Deadline for states to begin air pollution reductions approaches, but few are ready
The National Parks Conservation Association, Sierra Club, San Juan Citizens Alliance, and 15 other conservation groups have asked the U.S. Environmental Protection Agency to ensure national parks and the public’s health are protected from air pollution by requiring that states take significant steps to fulfill the Clean Air Act.
“Millions of visitors to national parks and wilderness areas each year see views obscured by haze, and breathe air tainted by preventable pollution – even icons like the Grand Canyon are affected,” said Stephanie Kodish, clean air counsel for the National Parks Conservation Association (NPCA). “To improve these conditions, EPA must require significant reductions in haze-causing pollution.”
EPA faces a deadline of January 15, 2011 to finalize plans to reduce air pollution that will help restore natural views in the country’s most pristine public lands. However, NPCA has determined that most states and EPA are not on track to meet this deadline.
The conservation groups have asked the agency to ensure that states require large pollution sources to reduce their air pollution to fully restore visibility to 156 national parks and wilderness areas that Congress in 1977 designated as outstanding national treasures deserving pristine air quality. To meet the national goal of restoring visibility to these national treasures, states must now take steps to eliminate man-made haze. However, some states have submitted haze-reduction plans that would miss the goal by more than 100 years: Texas has submitted a plan that would not eliminate man-made haze over Big Bend National Park until 2177, and the state of Washington’s would not fully protect Olympic National Park for 323 years.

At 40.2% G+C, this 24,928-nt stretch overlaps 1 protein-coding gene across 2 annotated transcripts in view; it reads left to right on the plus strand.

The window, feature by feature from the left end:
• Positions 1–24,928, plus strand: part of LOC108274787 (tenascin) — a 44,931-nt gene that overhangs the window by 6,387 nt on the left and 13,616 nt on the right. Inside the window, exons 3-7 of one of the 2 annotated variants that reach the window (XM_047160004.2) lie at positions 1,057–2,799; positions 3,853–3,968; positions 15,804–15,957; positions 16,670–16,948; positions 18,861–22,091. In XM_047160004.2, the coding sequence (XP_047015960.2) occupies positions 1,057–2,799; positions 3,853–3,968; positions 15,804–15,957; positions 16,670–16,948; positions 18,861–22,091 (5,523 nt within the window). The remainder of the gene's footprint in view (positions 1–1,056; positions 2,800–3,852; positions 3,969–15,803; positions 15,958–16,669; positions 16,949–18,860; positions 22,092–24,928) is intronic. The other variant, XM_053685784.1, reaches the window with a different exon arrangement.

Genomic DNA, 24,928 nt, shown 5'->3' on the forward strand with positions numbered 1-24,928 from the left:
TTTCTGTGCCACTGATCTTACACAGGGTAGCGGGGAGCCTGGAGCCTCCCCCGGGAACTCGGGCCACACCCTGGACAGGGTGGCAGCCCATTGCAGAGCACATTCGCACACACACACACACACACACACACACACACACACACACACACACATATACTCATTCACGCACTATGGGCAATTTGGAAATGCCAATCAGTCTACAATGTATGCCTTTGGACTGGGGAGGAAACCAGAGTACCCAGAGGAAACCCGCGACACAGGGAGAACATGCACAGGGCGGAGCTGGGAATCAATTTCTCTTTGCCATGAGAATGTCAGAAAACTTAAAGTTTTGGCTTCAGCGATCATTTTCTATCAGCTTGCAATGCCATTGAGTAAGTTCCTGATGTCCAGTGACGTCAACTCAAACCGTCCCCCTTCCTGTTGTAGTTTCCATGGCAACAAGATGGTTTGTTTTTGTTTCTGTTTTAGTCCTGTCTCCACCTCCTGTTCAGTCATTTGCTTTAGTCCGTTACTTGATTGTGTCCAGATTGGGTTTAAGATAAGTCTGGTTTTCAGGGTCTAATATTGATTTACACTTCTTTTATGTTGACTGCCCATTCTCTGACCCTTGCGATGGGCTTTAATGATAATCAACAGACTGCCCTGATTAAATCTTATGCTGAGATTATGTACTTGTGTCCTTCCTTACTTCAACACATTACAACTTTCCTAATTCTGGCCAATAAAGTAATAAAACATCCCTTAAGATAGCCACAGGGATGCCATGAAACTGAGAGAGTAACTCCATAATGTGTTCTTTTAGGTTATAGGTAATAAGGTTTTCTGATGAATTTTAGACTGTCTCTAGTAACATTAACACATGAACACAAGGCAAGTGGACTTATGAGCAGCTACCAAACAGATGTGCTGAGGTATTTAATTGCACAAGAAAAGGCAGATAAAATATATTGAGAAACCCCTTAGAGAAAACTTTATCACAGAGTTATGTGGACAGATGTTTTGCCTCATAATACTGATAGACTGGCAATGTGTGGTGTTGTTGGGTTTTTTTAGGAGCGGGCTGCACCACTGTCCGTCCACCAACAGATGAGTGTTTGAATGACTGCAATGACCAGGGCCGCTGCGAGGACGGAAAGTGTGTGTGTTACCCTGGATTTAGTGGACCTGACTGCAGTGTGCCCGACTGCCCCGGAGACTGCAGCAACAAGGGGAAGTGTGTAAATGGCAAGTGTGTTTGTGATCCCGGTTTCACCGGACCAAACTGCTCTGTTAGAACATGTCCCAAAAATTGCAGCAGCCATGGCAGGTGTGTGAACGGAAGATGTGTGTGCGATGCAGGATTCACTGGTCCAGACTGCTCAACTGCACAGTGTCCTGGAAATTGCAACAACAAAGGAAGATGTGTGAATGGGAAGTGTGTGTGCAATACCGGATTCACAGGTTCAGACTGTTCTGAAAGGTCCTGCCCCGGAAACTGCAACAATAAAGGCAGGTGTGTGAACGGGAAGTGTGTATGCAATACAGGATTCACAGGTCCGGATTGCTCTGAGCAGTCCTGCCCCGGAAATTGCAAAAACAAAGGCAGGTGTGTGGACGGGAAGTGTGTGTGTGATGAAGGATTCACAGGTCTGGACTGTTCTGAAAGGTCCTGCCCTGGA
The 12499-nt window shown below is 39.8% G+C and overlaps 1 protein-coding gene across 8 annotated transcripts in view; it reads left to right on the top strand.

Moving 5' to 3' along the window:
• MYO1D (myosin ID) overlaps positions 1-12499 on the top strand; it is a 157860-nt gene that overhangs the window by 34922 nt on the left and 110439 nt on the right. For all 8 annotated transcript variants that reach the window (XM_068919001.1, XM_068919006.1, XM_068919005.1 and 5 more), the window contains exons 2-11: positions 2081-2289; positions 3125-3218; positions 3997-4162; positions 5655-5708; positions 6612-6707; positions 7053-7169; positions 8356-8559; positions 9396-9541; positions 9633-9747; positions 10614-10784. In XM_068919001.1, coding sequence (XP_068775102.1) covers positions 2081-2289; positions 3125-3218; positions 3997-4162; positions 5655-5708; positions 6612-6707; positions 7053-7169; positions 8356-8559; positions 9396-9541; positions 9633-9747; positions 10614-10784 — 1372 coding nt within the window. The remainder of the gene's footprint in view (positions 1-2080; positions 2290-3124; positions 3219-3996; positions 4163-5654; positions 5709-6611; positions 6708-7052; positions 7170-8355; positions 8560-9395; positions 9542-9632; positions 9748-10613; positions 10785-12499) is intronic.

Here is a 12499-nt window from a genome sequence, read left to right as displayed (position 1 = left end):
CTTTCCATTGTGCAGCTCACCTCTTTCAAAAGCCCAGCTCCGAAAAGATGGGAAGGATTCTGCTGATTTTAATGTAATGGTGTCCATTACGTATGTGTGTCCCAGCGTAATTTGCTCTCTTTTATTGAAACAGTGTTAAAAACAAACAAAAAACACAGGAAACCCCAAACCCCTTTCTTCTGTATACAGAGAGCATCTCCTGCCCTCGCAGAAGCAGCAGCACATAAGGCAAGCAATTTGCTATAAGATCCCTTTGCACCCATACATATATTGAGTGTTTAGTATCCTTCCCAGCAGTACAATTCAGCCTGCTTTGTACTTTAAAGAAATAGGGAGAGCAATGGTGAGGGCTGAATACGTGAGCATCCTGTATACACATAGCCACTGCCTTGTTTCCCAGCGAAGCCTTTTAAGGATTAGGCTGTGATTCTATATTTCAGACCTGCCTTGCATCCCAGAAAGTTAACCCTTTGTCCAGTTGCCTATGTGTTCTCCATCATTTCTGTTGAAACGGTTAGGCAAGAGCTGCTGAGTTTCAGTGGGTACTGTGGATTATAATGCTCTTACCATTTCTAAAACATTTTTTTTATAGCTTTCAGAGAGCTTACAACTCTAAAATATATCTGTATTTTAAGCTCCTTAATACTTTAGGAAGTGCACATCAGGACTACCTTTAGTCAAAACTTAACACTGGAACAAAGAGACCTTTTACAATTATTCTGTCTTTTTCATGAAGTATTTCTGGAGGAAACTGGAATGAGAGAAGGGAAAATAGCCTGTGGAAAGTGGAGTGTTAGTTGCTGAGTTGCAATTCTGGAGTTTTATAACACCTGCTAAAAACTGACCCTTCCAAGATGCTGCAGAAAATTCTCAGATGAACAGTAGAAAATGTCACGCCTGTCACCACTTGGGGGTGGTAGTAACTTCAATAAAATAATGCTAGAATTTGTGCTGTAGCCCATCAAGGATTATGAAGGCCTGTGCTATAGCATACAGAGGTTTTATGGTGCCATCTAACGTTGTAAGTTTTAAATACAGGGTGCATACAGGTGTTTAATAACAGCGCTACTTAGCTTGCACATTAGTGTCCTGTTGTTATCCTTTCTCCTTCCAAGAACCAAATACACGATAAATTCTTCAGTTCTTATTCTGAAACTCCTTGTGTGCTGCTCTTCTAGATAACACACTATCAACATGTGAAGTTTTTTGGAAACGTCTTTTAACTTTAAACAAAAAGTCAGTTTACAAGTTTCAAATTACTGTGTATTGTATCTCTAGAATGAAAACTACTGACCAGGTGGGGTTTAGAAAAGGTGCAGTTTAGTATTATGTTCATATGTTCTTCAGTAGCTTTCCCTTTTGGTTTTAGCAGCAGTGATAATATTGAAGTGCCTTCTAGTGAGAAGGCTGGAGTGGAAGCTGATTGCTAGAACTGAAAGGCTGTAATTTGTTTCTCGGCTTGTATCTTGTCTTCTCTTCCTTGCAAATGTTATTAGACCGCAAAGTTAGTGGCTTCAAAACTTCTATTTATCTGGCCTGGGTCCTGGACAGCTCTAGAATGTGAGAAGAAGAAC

“Our region’s two biggest coal-fired power plants, the Four Corners Power Plant and the Navajo Generating Station, contribute the most haze over the greatest number of parks and wilderness areas of any other pollution source in the country,” said Mike Eisenfeld, New Mexico energy coordinator for San Juan Citizens Alliance. “Regional haze from industrial sources continues to increase in the Four Corners region, where it also harms the public’s health.”
The Clean Air Act requires states to submit State Implementation Plans (SIPs) that show how they will reduce regional haze-causing pollutants. In January 2009, EPA found that 37 states had not met the deadline to do so; it set the new deadline of January 2011 for the states to submit their plans. The agency will establish a Federal Implementation Plan (FIP) for states or areas that do not have an approved SIP.
NPCA and its allies are asking EPA to make clear that states must ensure that state and federal plans result in the cleanest air achievable.
“EPA has the tremendously important task of ensuring that plans are in place to restore natural visibility to our most spectacular wild places,” said Holly Bressett, project attorney for Sierra Club. “It has an unparalleled opportunity to reduce haze-causing emissions from some of the nation’s oldest and most-polluting facilities, which impact areas ranging from Washington’s verdant Olympic Peninsula to the red rocks in southern Utah’s Arches National Park.”
The following organizations signed onto the letter, which was delivered today: Plains Justice, Western Resource Advocates, Sierra Club, Citizens for Dixie’s Future, Dakota Resource Council, GreenLaw, the Kentucky Environmental Foundation, the Minnesota Center for Environmental Advocacy, the Powder River Basin Resource Council, Our Children’s Earth Foundation, the Northwest Environmental Defense Center, National Parks Conservation Association, San Juan Citizens Alliance, the Southern Environmental Law Center, Voyageurs National Park Association, WildEarth Guardians, the Wasatch Clean Air Coalition, and the Wyoming Outdoor Council.
About National Parks Conservation Association
Since 1919, the nonpartisan National Parks Conservation Association (NPCA) has been the leading voice in safeguarding our national parks. NPCA and its more than one million members and supporters work together to protect and preserve our nation’s natural, historical, and cultural heritage for future generations. For more information, visit www.npca.org.
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